Protecting Minor Children with Estate Planning

Published by Beth Schanou

A current estate plan is important to have in place for senior citizens.  This planning is just as vital for parents of minor children for two important reasons:  naming a guardian and arranging for the management of the children’s inheritance.

A guardian is the person who has legal responsibility for a minor child in lieu of the parents.  Guardians are appointed for minor children when the parents are deceased or if they are unable to care for them.  Verbal communication to family and friends of your desired guardian is not sufficient.  The appointment should be written in a legally binding document…the Last Will and Testament.  This is especially important if a friend is the choice for guardian because the court will favor family in the absence of a documented selection.  So long as the appointment is feasible, the court will generally follow the wishes stated in a Will.  Without a written appointment, the court will decide who will care for minor children.

In conjunction with naming a guardian, the estate plan should provide for management of the inheritance received by minor children.  Naming minor children individually on a beneficiary designation form or through a Will or Trust is a mistake because minors are legally incapable of filing a valid claim for a death benefit or managing their own property.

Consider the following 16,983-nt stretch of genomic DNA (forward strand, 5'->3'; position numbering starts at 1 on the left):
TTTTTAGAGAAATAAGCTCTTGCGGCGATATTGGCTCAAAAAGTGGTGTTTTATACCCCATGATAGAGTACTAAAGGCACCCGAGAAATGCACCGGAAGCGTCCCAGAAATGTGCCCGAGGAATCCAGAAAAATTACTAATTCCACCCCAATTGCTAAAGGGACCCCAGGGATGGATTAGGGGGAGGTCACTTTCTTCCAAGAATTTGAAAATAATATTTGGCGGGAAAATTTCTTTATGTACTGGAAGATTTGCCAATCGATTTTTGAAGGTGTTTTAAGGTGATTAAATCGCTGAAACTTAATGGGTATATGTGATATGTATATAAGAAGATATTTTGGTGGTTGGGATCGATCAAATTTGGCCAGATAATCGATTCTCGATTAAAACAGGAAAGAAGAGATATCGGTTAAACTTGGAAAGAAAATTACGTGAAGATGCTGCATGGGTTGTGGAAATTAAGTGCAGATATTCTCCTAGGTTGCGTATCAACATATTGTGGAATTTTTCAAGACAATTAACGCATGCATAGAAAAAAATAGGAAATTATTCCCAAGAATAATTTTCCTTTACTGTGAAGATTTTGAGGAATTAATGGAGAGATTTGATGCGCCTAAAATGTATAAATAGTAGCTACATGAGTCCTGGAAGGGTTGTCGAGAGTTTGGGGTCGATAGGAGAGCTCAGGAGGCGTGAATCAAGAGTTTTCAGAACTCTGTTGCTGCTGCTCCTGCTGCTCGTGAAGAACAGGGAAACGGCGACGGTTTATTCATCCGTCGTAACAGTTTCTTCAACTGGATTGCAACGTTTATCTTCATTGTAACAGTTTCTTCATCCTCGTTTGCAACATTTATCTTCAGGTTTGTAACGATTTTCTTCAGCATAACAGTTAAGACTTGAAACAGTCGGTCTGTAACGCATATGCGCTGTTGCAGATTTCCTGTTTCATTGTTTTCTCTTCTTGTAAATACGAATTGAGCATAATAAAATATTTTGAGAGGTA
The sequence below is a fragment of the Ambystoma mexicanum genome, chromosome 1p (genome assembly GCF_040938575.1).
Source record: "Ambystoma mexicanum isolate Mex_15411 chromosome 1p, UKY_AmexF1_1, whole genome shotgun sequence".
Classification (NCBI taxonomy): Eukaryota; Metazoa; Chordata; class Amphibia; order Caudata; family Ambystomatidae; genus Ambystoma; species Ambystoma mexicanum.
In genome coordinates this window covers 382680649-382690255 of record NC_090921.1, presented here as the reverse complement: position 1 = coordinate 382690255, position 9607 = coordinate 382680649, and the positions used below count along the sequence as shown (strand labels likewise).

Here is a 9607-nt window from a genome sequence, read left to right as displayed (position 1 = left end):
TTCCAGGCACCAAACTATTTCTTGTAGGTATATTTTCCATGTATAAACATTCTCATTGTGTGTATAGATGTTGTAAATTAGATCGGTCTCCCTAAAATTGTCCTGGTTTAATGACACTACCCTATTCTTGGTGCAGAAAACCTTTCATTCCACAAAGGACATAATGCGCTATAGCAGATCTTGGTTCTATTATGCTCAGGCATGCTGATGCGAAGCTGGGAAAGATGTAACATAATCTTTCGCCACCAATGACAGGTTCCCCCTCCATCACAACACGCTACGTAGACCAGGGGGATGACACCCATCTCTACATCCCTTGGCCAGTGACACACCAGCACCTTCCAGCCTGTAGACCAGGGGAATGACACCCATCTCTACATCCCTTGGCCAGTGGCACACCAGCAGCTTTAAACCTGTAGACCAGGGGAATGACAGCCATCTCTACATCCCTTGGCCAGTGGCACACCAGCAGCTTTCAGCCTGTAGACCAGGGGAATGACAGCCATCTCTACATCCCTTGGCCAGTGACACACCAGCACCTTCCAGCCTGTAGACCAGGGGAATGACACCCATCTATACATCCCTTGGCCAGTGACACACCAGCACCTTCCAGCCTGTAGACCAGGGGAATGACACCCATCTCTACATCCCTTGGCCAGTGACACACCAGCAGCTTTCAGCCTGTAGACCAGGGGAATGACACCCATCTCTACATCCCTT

If a minor child inherits, court-supervised proceedings are necessary to supervise the management of the child’s inheritance.  The requirements of court supervision and formal accountings add expense and inconvenience and the costs reduce the total gift to the child.  Another drawback is once the minor reaches the age of majority (18 or 21 in most states) the child receives the entire inheritance.

The solution is creating a child’s trust within a Will or using a revocable living trust to name a trustee to manage the property and specify when the property should be distributed to the child.  This adds flexibility to accommodate each child’s needs and circumstances.  Additionally, while held in trust, the assets remain protected from irresponsible spending and creditors.

It is just as important to plan for what will happen with your finances when you are no longer around, as it is to plan for them when you are.

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